BALTIMORE, Md. (KFSN) -- Prinzmetal angina is something many of us have probably never heard of before- it's not a heart attack- but it can cause serious damage to the heart muscle if not diagnosed and treated, and doctors are not sure exactly what causes it.
For Deb Utterbaugh even simple things, like a family card game are not something to take for granted.
Two years ago, Deb woke up feeling nauseous and knew something was terribly wrong.
Deb said, "I texted my husband. Who knows what I texted him, because he came running up the stairs and I must have passed out."
"She had the blank stare. She turned ash grey. It lives in my mind to this day. It's something I've never seen before," said Barry Utterbaugh, Deb's husband.
Deb was suffering the first of what would be four heart attacks in two years. Tests showed no blockage, and no signs of heart disease in this otherwise, fit and healthy, then 48-year-old.
Doctors diagnosed her with Prinzmetal angina. Her pain was caused by coronary artery spasms.
"The muscles will contract, constricting these arteries and then limiting blood flow to the muscle that it supplies," said Peter Reyes, MD, a cardiologist at The Heart Center at Mercy, Baltimore.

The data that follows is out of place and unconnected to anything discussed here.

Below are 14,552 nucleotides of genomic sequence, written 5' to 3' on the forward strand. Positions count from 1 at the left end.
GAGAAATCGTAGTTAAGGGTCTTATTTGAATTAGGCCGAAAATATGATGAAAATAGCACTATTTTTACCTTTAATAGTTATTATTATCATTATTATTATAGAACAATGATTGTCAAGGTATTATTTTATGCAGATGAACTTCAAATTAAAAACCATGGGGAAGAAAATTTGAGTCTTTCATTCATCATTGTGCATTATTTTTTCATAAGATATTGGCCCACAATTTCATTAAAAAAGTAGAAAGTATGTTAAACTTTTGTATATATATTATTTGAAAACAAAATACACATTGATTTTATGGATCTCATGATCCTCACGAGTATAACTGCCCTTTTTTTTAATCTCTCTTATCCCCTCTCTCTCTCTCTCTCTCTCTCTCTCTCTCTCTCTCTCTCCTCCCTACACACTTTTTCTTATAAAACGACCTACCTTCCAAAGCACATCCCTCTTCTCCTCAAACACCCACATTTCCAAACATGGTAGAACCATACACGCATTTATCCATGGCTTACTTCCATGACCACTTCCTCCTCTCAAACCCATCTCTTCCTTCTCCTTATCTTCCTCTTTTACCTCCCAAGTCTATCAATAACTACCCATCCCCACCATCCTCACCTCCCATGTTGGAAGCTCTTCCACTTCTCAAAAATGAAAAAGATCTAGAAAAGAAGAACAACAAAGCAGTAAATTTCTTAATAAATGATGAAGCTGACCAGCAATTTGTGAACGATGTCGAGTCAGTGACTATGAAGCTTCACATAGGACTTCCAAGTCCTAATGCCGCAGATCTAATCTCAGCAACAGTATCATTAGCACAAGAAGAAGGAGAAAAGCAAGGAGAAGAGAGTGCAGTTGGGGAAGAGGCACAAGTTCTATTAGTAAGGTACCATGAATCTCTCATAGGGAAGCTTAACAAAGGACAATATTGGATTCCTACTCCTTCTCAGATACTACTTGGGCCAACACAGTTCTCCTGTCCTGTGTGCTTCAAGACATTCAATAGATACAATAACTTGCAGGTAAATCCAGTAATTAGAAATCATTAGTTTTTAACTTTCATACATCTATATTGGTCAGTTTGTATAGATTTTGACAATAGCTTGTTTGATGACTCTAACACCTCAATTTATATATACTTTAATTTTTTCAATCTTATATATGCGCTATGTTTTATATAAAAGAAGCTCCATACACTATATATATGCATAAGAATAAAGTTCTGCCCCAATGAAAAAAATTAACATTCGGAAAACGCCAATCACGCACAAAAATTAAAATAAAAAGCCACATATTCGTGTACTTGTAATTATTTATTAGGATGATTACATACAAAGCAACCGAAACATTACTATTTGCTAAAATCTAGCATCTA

"My arteries go into spasm and on me, my body wants to twist them, cut off the blood supply, and I usually lose consciousness when that happens," Deb told Ivanhoe.
Deb keeps the spasms at bay with a cocktail of medications.
While it's not something she wished for- Deb says her condition has made her family closer.
Deb said, "I've learned to appreciate my kids in a different way."
Doctors say it's important to know the signs of Prinzmetal angina. Which may be similar to typical angina, tightness in the chest, pressure, shortness of breath, sweating or palpitations. And unlike typical angina which usually occurs during exertion, Prinzmetal usually happens when a person is at rest.